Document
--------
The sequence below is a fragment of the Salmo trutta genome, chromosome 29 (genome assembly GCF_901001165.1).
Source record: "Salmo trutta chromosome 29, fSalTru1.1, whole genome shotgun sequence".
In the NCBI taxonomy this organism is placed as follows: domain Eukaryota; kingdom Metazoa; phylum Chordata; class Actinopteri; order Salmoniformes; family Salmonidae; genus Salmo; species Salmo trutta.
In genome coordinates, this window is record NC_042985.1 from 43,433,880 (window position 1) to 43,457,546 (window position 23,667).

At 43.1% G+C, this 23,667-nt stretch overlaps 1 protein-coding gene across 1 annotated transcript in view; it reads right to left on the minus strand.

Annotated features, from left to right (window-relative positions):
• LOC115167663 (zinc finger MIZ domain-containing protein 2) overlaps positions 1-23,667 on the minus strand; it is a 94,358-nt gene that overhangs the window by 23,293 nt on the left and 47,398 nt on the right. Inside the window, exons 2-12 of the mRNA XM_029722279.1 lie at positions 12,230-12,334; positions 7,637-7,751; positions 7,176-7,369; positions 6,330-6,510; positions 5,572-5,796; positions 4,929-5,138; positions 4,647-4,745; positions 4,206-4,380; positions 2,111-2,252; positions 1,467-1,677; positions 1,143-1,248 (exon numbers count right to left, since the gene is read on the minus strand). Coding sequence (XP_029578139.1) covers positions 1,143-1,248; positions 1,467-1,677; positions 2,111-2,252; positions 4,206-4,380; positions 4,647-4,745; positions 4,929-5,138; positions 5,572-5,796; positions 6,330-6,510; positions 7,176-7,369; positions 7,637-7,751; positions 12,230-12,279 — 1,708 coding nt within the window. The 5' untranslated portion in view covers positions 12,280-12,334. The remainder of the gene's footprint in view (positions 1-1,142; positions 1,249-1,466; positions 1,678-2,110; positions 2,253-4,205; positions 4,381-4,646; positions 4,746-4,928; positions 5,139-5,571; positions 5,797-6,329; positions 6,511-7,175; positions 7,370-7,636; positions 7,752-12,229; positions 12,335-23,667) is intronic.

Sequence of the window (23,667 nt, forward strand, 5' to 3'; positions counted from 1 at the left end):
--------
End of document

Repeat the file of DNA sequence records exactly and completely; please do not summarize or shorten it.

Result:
The sequence below is a fragment of the Salmo trutta genome, chromosome 29 (genome assembly GCF_901001165.1).
Source record: "Salmo trutta chromosome 29, fSalTru1.1, whole genome shotgun sequence".
In the NCBI taxonomy this organism is placed as follows: domain Eukaryota; kingdom Metazoa; phylum Chordata; class Actinopteri; order Salmoniformes; family Salmonidae; genus Salmo; species Salmo trutta.
In genome coordinates, this window is record NC_042985.1 from 43,433,880 (window position 1) to 43,457,546 (window position 23,667).

At 43.1% G+C, this 23,667-nt stretch overlaps 1 protein-coding gene across 1 annotated transcript in view; it reads right to left on the minus strand.

Annotated features, from left to right (window-relative positions):
• LOC115167663 (zinc finger MIZ domain-containing protein 2) overlaps positions 1-23,667 on the minus strand; it is a 94,358-nt gene that overhangs the window by 23,293 nt on the left and 47,398 nt on the right. Inside the window, exons 2-12 of the mRNA XM_029722279.1 lie at positions 12,230-12,334; positions 7,637-7,751; positions 7,176-7,369; positions 6,330-6,510; positions 5,572-5,796; positions 4,929-5,138; positions 4,647-4,745; positions 4,206-4,380; positions 2,111-2,252; positions 1,467-1,677; positions 1,143-1,248 (exon numbers count right to left, since the gene is read on the minus strand). Coding sequence (XP_029578139.1) covers positions 1,143-1,248; positions 1,467-1,677; positions 2,111-2,252; positions 4,206-4,380; positions 4,647-4,745; positions 4,929-5,138; positions 5,572-5,796; positions 6,330-6,510; positions 7,176-7,369; positions 7,637-7,751; positions 12,230-12,279 — 1,708 coding nt within the window. The 5' untranslated portion in view covers positions 12,280-12,334. The remainder of the gene's footprint in view (positions 1-1,142; positions 1,249-1,466; positions 1,678-2,110; positions 2,253-4,205; positions 4,381-4,646; positions 4,746-4,928; positions 5,139-5,571; positions 5,797-6,329; positions 6,511-7,175; positions 7,370-7,636; positions 7,752-12,229; positions 12,335-23,667) is intronic.

Sequence of the window (23,667 nt, forward strand, 5' to 3'; positions counted from 1 at the left end):